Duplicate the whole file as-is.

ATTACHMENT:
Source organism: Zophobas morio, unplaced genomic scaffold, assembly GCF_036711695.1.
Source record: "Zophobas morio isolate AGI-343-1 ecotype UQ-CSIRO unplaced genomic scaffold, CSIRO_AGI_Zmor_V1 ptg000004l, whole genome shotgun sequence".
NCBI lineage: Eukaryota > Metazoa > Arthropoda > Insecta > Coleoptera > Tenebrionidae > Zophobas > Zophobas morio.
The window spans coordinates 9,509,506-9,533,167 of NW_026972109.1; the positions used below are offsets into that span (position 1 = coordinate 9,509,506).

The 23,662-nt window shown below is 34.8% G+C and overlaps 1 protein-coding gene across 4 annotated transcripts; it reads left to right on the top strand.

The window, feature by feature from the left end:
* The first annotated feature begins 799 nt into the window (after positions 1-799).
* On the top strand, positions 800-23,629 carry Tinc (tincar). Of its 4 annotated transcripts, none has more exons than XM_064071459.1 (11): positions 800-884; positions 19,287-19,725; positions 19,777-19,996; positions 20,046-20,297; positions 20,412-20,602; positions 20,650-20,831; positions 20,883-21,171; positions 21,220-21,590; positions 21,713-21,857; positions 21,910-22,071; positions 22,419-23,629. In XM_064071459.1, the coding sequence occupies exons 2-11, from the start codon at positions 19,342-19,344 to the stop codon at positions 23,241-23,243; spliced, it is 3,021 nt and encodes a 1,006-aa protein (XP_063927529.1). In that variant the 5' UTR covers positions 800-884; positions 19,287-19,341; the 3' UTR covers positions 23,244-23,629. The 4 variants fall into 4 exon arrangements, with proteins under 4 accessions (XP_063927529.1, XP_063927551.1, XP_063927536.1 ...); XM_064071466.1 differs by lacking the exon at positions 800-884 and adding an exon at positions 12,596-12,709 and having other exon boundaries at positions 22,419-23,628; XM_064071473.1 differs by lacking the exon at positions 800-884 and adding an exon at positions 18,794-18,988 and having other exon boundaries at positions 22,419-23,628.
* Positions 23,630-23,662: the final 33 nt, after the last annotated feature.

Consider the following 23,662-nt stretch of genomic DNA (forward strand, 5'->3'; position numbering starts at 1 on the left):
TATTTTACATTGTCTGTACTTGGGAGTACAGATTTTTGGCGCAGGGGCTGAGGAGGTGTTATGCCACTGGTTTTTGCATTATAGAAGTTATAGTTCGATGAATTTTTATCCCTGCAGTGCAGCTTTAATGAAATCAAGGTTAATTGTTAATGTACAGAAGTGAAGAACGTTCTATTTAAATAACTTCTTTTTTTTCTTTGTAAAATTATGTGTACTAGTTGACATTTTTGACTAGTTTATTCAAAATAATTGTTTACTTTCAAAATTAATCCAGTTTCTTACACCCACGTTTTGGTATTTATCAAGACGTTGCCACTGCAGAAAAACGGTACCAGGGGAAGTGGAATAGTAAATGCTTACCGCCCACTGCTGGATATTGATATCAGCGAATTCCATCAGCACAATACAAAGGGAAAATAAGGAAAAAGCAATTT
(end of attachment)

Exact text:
Source organism: Zophobas morio, unplaced genomic scaffold, assembly GCF_036711695.1.
Source record: "Zophobas morio isolate AGI-343-1 ecotype UQ-CSIRO unplaced genomic scaffold, CSIRO_AGI_Zmor_V1 ptg000004l, whole genome shotgun sequence".
NCBI lineage: Eukaryota > Metazoa > Arthropoda > Insecta > Coleoptera > Tenebrionidae > Zophobas > Zophobas morio.
The window spans coordinates 9,509,506-9,533,167 of NW_026972109.1; the positions used below are offsets into that span (position 1 = coordinate 9,509,506).

The 23,662-nt window shown below is 34.8% G+C and overlaps 1 protein-coding gene across 4 annotated transcripts; it reads left to right on the top strand.

The window, feature by feature from the left end:
* The first annotated feature begins 799 nt into the window (after positions 1-799).
* On the top strand, positions 800-23,629 carry Tinc (tincar). Of its 4 annotated transcripts, none has more exons than XM_064071459.1 (11): positions 800-884; positions 19,287-19,725; positions 19,777-19,996; positions 20,046-20,297; positions 20,412-20,602; positions 20,650-20,831; positions 20,883-21,171; positions 21,220-21,590; positions 21,713-21,857; positions 21,910-22,071; positions 22,419-23,629. In XM_064071459.1, the coding sequence occupies exons 2-11, from the start codon at positions 19,342-19,344 to the stop codon at positions 23,241-23,243; spliced, it is 3,021 nt and encodes a 1,006-aa protein (XP_063927529.1). In that variant the 5' UTR covers positions 800-884; positions 19,287-19,341; the 3' UTR covers positions 23,244-23,629. The 4 variants fall into 4 exon arrangements, with proteins under 4 accessions (XP_063927529.1, XP_063927551.1, XP_063927536.1 ...); XM_064071466.1 differs by lacking the exon at positions 800-884 and adding an exon at positions 12,596-12,709 and having other exon boundaries at positions 22,419-23,628; XM_064071473.1 differs by lacking the exon at positions 800-884 and adding an exon at positions 18,794-18,988 and having other exon boundaries at positions 22,419-23,628.
* Positions 23,630-23,662: the final 33 nt, after the last annotated feature.

Consider the following 23,662-nt stretch of genomic DNA (forward strand, 5'->3'; position numbering starts at 1 on the left):
TATTTTACATTGTCTGTACTTGGGAGTACAGATTTTTGGCGCAGGGGCTGAGGAGGTGTTATGCCACTGGTTTTTGCATTATAGAAGTTATAGTTCGATGAATTTTTATCCCTGCAGTGCAGCTTTAATGAAATCAAGGTTAATTGTTAATGTACAGAAGTGAAGAACGTTCTATTTAAATAACTTCTTTTTTTTCTTTGTAAAATTATGTGTACTAGTTGACATTTTTGACTAGTTTATTCAAAATAATTGTTTACTTTCAAAATTAATCCAGTTTCTTACACCCACGTTTTGGTATTTATCAAGACGTTGCCACTGCAGAAAAACGGTACCAGGGGAAGTGGAATAGTAAATGCTTACCGCCCACTGCTGGATATTGATATCAGCGAATTCCATCAGCACAATACAAAGGGAAAATAAGGAAAAAGCAATTT